Buck Owens and the Buckeroos were very much country. But, as my story illustrates, they weren't ever part of the Nashville machine that produced increasingly clinically clean music. The Buckeroos were the leaders of a very different sound. A honky tonk sound that brought in rock-n-roll and pop elements with flawless two-part harmonies, stunningly catchy melodies, and jaw-dropping Telecaster work. The country sound they created became known as the Bakersfield Sound, so named for the dirty California town the Buckeroos called home. And that sound (also preached by fellow Bakersfield musician, Merle Haggard) would become wildly popular despite it's arm's-length distance from Nashville. Starting in 1963, the Buckeroos reached the #1 spot on the country charts with Act Naturally, (do click on that link just to see the heavy lady eating chicken during the song!) a song The Beatles would cover just the next year. Before it was all done, the band would go on to have an impressive 20 #1 hits on the country charts. Buck's clean and compelling voice had a lot to do with that success. But the band had a lot to do with it as well. Buck Owens and the Buckeroos were a singular cohesive unit until 1971, when bassist and vocalist Doyle Holly departed. Tom Brumley laid down some juicy pedal steel. And no real music fan, or guitarist, would forget to mention the powerful work of Buckeroo guitarist Don Rich. Rich was just important to the Buckeroos as was Buck. Rich's guitar work is nothing less than groundbreaking with deep, fast, melodic Telecaster work that would come to signify the Bakersfield sound more than anything else. And his vocal ability rivaled Buck's and complimented Buck's as this video of him taking the lead on Wham Bam demonstrates. In fact the two built a musical synergy that made each other greater. The brilliant guitarist, Buck Owens often demurring to the guitar work of Don Rich and the more than capable vocalist, Rich, complimenting Owens' lead vocals with his own falsetto vocals. To point, the two musicians were so integral to the total sound that the two shared center stage at all time, often sharing the same microphone. All this can be seen in this great live performance of My Heart Skips A Beat as introduced by Jimmy Dean.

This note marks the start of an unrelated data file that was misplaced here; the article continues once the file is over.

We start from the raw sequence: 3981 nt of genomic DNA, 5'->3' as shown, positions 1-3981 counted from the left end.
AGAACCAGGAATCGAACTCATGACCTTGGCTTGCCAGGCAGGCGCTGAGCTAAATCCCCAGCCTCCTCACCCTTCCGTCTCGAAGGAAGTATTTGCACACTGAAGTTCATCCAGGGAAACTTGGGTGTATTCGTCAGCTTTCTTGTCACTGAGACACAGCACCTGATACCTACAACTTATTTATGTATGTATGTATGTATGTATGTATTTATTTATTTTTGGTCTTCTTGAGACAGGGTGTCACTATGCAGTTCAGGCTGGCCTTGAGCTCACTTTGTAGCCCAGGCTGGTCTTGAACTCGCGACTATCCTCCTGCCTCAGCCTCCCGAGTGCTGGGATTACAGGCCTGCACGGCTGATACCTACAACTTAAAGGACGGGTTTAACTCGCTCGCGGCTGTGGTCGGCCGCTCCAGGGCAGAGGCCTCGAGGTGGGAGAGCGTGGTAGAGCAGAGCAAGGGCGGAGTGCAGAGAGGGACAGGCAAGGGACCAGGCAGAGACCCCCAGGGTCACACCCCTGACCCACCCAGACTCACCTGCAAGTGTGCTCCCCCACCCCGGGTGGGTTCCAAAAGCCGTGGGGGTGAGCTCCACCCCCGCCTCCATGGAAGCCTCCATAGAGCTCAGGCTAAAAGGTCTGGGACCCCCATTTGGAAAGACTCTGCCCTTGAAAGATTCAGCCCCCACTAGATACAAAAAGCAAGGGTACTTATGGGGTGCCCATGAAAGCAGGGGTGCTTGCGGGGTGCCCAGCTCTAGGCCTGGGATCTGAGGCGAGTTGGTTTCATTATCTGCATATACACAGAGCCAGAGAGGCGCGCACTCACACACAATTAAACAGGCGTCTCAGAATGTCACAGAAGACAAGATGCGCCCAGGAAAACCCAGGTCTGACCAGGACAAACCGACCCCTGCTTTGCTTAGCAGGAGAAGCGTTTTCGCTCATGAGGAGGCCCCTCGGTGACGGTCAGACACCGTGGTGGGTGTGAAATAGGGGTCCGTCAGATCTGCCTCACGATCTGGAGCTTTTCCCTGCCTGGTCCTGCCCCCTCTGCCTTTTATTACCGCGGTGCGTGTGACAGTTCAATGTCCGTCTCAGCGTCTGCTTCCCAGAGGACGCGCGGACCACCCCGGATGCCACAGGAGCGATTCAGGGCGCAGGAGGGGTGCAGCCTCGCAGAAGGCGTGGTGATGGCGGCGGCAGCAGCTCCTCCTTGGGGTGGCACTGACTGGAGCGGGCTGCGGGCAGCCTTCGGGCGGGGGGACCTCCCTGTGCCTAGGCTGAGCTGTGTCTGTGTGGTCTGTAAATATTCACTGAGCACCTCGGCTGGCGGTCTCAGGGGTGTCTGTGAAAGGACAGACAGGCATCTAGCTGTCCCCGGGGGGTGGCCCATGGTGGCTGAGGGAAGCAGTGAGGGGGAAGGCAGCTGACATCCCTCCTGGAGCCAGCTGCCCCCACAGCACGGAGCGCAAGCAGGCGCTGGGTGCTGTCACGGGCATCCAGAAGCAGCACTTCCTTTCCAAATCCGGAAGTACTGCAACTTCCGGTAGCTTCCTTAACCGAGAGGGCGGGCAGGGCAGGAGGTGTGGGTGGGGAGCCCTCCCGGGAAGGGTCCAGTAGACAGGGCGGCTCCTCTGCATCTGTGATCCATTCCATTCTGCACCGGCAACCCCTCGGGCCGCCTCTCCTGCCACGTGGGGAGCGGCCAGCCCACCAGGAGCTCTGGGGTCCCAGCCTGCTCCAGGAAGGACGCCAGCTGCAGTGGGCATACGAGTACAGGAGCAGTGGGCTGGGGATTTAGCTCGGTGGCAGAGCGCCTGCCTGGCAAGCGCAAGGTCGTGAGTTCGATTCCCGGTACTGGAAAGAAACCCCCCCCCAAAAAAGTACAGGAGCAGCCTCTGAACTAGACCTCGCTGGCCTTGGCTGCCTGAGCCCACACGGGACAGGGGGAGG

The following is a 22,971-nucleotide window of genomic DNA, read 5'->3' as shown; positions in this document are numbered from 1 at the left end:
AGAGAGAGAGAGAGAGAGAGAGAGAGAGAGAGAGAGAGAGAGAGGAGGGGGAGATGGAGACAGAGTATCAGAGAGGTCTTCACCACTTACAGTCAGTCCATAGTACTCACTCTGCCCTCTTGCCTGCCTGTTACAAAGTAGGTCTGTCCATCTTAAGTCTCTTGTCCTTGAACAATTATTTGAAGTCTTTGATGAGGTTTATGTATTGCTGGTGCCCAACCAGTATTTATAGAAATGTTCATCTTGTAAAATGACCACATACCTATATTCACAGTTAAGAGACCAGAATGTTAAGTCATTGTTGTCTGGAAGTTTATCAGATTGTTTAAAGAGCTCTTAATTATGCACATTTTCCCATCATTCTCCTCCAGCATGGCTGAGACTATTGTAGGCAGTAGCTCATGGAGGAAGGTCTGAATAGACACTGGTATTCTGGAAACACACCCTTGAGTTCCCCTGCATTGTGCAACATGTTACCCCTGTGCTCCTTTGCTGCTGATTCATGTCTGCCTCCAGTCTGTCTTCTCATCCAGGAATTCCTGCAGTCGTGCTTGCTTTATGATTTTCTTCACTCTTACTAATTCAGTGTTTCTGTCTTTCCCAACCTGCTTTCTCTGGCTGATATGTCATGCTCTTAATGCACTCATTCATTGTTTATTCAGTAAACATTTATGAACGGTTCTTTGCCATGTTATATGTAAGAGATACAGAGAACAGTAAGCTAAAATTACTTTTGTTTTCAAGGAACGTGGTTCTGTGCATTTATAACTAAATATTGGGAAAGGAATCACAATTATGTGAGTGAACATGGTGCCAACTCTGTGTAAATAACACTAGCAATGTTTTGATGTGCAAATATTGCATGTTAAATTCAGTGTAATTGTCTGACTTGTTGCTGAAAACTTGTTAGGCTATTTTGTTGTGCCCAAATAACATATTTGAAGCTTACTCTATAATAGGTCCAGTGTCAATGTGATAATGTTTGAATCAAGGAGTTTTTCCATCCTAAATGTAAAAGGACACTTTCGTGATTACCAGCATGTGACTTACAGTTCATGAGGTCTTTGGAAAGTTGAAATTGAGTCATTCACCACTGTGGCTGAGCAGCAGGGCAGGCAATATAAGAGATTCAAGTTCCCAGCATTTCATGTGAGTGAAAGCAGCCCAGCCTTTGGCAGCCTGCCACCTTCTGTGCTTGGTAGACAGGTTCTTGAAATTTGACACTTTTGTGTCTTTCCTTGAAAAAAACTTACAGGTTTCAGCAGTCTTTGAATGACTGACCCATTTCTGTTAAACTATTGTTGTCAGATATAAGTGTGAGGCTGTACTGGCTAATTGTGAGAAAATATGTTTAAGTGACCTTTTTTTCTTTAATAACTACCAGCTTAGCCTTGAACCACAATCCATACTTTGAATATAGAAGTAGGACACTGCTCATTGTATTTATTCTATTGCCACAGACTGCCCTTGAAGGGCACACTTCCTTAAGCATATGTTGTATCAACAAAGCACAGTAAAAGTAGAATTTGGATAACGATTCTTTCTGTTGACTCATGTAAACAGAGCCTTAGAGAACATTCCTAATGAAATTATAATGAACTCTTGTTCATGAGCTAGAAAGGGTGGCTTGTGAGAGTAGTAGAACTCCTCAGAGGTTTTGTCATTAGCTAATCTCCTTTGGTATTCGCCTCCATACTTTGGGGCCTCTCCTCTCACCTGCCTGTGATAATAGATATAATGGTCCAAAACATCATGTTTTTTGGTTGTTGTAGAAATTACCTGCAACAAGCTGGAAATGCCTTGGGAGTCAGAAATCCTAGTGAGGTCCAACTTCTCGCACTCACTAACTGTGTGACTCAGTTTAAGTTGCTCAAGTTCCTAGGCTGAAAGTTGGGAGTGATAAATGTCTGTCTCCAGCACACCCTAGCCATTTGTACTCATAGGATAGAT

Don Rich passed away in 1974 in an auto accident and the Buckeroos were never the same. Our Song of the Week is one of the last song's Rich ever recorded with the Buckeroos. The song, written by Homer Joy in 1972 is about life in the dirty cattle and oil town of Bakersfield California. The Song is The Streets of Bakersfield. In it Rich beautifully compliments Owens' vocals with pitch-perfect harmonies. The pianist lays down a great bass-heavy backbone to the song (listen at 1:27 as the piano moves to the fore) and Brumley decorates the song with beautiful fills. But the real beauty of the song is Rich's Spanish influenced guitar riff (doubled by Brumley) which gives the song it's distinctive, south of the border feel. I hope you enjoy Buck Owens and the Buckeroo's Streets of Bakersfield. If you like it, there are about 50 more of their songs that you will like just as much.